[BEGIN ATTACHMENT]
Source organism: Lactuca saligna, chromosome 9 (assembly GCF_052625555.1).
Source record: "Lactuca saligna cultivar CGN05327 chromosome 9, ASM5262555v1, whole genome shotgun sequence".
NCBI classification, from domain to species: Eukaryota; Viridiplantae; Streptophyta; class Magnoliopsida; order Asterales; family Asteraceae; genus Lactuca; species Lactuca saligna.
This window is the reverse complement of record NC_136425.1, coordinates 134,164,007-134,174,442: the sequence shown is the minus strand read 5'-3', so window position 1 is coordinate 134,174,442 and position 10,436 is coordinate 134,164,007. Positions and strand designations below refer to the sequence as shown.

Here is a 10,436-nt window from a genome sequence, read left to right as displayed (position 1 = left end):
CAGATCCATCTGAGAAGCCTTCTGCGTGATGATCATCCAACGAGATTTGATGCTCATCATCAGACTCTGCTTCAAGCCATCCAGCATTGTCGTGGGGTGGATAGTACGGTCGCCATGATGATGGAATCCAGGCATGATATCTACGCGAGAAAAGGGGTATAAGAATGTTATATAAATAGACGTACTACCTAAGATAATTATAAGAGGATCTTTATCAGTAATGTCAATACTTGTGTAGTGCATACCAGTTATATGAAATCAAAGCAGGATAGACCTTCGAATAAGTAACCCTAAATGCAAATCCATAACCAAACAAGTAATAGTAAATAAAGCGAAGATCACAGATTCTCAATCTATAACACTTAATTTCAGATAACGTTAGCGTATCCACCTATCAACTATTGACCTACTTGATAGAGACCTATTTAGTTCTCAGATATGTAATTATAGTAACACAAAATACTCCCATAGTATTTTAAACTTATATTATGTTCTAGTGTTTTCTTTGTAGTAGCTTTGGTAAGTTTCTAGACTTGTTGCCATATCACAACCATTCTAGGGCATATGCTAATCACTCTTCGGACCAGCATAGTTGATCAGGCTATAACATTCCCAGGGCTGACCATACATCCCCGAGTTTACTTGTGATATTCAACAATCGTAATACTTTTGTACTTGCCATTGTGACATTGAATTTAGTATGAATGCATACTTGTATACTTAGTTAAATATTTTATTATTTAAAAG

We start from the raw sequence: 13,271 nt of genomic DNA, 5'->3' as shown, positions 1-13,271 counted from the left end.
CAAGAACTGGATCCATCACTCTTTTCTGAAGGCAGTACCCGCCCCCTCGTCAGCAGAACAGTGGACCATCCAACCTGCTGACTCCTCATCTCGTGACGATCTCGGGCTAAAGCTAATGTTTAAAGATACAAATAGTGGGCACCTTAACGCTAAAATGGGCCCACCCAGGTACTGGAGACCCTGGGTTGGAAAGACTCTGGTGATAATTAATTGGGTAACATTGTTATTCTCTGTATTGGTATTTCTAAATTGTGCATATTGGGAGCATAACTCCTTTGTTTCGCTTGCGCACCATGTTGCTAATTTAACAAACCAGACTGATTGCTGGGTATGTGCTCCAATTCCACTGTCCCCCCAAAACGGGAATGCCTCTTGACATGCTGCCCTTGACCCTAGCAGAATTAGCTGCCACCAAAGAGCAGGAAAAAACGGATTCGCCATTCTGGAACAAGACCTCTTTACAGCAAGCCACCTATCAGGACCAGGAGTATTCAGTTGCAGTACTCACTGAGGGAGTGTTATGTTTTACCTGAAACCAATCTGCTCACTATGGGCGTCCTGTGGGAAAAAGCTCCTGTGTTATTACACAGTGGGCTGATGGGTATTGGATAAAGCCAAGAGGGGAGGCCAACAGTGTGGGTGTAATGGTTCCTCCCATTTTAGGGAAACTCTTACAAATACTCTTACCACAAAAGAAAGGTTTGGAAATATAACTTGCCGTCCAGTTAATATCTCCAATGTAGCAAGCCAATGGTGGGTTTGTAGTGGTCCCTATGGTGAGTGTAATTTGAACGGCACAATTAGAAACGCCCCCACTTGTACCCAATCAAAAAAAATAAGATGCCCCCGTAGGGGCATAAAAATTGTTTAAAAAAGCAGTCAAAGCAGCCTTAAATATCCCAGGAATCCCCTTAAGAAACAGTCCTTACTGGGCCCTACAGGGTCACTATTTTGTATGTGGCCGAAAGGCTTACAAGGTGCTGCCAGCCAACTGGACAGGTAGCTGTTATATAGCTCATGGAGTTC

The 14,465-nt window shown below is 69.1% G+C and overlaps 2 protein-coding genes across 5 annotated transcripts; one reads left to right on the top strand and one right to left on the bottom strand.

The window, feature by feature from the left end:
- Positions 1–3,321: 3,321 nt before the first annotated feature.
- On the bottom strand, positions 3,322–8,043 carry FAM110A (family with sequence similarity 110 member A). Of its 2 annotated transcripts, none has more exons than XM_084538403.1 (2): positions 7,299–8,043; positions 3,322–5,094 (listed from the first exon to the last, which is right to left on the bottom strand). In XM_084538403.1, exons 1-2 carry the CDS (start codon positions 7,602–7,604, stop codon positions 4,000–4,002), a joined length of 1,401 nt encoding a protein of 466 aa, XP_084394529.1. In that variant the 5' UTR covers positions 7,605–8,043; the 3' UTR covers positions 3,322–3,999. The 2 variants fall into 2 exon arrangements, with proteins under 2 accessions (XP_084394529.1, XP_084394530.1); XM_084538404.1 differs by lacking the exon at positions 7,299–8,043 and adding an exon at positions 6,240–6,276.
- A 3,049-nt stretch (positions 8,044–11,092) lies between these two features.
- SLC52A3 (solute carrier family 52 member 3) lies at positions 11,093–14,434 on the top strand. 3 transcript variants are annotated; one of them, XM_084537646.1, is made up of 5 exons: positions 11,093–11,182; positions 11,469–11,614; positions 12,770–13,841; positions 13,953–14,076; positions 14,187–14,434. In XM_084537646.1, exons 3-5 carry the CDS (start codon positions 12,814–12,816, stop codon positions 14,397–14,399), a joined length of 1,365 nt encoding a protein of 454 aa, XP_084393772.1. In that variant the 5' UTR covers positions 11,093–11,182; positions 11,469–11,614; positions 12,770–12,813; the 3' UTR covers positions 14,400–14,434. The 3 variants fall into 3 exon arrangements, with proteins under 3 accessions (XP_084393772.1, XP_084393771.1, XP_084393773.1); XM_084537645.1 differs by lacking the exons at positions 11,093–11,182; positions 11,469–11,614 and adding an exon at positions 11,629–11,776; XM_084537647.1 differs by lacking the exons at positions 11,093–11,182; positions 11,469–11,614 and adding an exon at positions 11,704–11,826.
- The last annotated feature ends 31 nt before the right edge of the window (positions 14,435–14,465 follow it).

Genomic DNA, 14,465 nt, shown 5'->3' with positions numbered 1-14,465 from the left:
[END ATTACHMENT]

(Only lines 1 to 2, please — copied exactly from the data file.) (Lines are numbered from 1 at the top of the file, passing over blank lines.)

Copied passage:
Source organism: Lactuca saligna, chromosome 9 (assembly GCF_052625555.1).
Source record: "Lactuca saligna cultivar CGN05327 chromosome 9, ASM5262555v1, whole genome shotgun sequence".